Kickoff: Spring game, 3 p.m., Memorial Stadium.
Events: Youth football clinic (1:30 to 2:30 p.m.), Tailgate party (1:30 to 2:45), kids zone (1:30 to 4:30, includes zipline), post-game players, coaches autographs.
BLOOMINGTON -- Cornerback Kenny Mullen tires of the questions, jokes and putdowns. Indiana's beyond-bad defense leaves a hurt that won't go away.
Is it motivation?
You'd better believe it.
Will it make a difference in what could be a difference-making season?
“It sucks to hear about how poor our defense has played,” Mullen says. “We want to be the strength of this team. We want to be better than the offense. We want to be the talk of the town. We prepare to do that every day -- work hard, learn in the film room, learn the playbook and transfer that to the field.”
Mullen, a former Bishop Luers standout, prepares for a breakthrough senior season. He's played on three of the worst defenses in the history of this long-struggling program (last season might have been the worst after allowing 38.8 points and 529.7 total yards a game), but out of those struggles comes hope that reward is in sight.
The Hoosiers have a new defensive coordinator (Brian Knorr); a new scheme (a 3-4 front); a more aggressive approach (blitzes could come from anywhere by anybody); a new safeties coach (Noah Joseph); more experience (nine returning starters); a new defensive line coach (Larry McDaniel); and as much talent as this unit has had in a generation.
“I think this year our defense will show big strides in our standards and what we're trying to accomplish,” Mullen says. “Coach Knorr (has) done a great job in teaching us, teaching us schemes and transferring it to the field.
“We've been giving the offense a lot of problems, and that's a good offense. It's the best in the Big Ten, so if we keep doing what we're doing, we'll be a good defense and hard to compete with.”
Yes, it's spring, when hope is everywhere and fall reality is months away, so while Mullen is a realist (you don't go from reserve to starter to reserve without learning to keep perspective), he still dreams big. IU has led the Big Ten in passing the last two seasons. Last year it averaged 38.4 points, among the best in the nation.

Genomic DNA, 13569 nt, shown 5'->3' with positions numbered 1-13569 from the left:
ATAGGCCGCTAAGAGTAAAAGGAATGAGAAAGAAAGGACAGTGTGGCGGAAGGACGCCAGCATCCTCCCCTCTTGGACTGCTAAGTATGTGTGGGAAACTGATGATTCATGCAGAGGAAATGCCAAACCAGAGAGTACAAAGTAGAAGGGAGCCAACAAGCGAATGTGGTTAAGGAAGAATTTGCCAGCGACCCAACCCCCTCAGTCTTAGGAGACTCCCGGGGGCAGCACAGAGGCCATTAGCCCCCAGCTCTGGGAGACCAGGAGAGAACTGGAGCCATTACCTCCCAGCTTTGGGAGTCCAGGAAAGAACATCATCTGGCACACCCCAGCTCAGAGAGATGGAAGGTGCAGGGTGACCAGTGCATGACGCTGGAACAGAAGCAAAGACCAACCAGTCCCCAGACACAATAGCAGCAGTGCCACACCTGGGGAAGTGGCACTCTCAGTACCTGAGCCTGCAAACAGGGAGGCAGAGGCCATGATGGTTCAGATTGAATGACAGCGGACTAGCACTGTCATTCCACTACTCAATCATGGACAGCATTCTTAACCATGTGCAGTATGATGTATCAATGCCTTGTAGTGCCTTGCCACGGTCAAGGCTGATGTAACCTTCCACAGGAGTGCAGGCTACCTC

If the defense could just be average …
“This year we know we'll be a bowl team,” Mullen says. “We won't settle for anything less. The offense is very competitive. The defense is very competitive. We all want the same thing. We want to go to a bowl game. Not just a bowl game. We want to be at the top in the nation. That's what we're shooting for.”
For the record, IU has been to only one bowl in the last 20 years -- in 2007 when it got hammered by Oklahoma State in the Insight Bowl. The Hoosiers were 5-7 last year and missed out on bowl eligibility by one game.
What will Mullen's role in this be? While he's unlikely to beat returning cornerback starters Tim Bennett (honorable mention All-Big Ten, nation-leading 20 pass breakups, 21 passes defended, 73 tackles, one interception) and Michael Hunter (42 tackles, one interception, seven pass breakups), he's positioned to see plenty of action.
“For Kenny, it's just making plays,” Knorr says. “When the guy with the ball comes to him, get the guy down. Kenny has to be that guy who competes for a starting job, who also can be our nickel guy, a guy who gets on the field when teams start using three to four receivers.”
Last year Mullen played in all 12 games as a nickelback and on special teams. He totaled eight tackles and two pass breakups. That was a drop from his numbers as a freshman (18 tackles) and a sophomore (33 tackles, four pass breakups).
But that was under previous defensive coordinator Doug Mallory. With Knorr, it's a new opportunity.
“Coach Knorr is one of those guys that if you make plays, he'll play you,” Mullen says. “He told me to keep making plays, do what I do. That's good enough for me.
“I feel I've had a good spring. I know I have a lot of improvement to do. So far, so good. I'll keep looking to push myself, better myself, better my teammates and take the next step.”
That step includes watching plenty of film.
“I take my iPad everywhere,” Mullen says. “I'll just sit down somewhere and watch. It's like being in class. You have to study, take notes and learn. Knowing the quarterback's tendencies, the receivers' tendencies, will make me a better player.”
“It's knowing the (coverage) rotation,” Mullen says. “Quarterbacks see the rotation and throw away from it, so you have to know the route recognition, route combinations. Knowing where to be and when to be there.
“It's just learning the game. There was stuff I needed to know and now, getting ready for my fourth year, I know them. Now it's just making the plays, like Coach Knorr wants us to do.”
And if that means blitzing the quarterback, all the better.
“The 3-4 can throw off the offense because they don't know where the pressure is coming from,” Mullen says.
“We'll bring a lot of pressure. It could be the corners, the safeties, the linebackers. Plus, our defensive line is playing well. We're getting pressure picks and coverage sacks, so it's working hand-in-hand.”
If it works well enough, the jokes will stop, the questions will be answered and putdowns will turn to praise.
And that's no dream.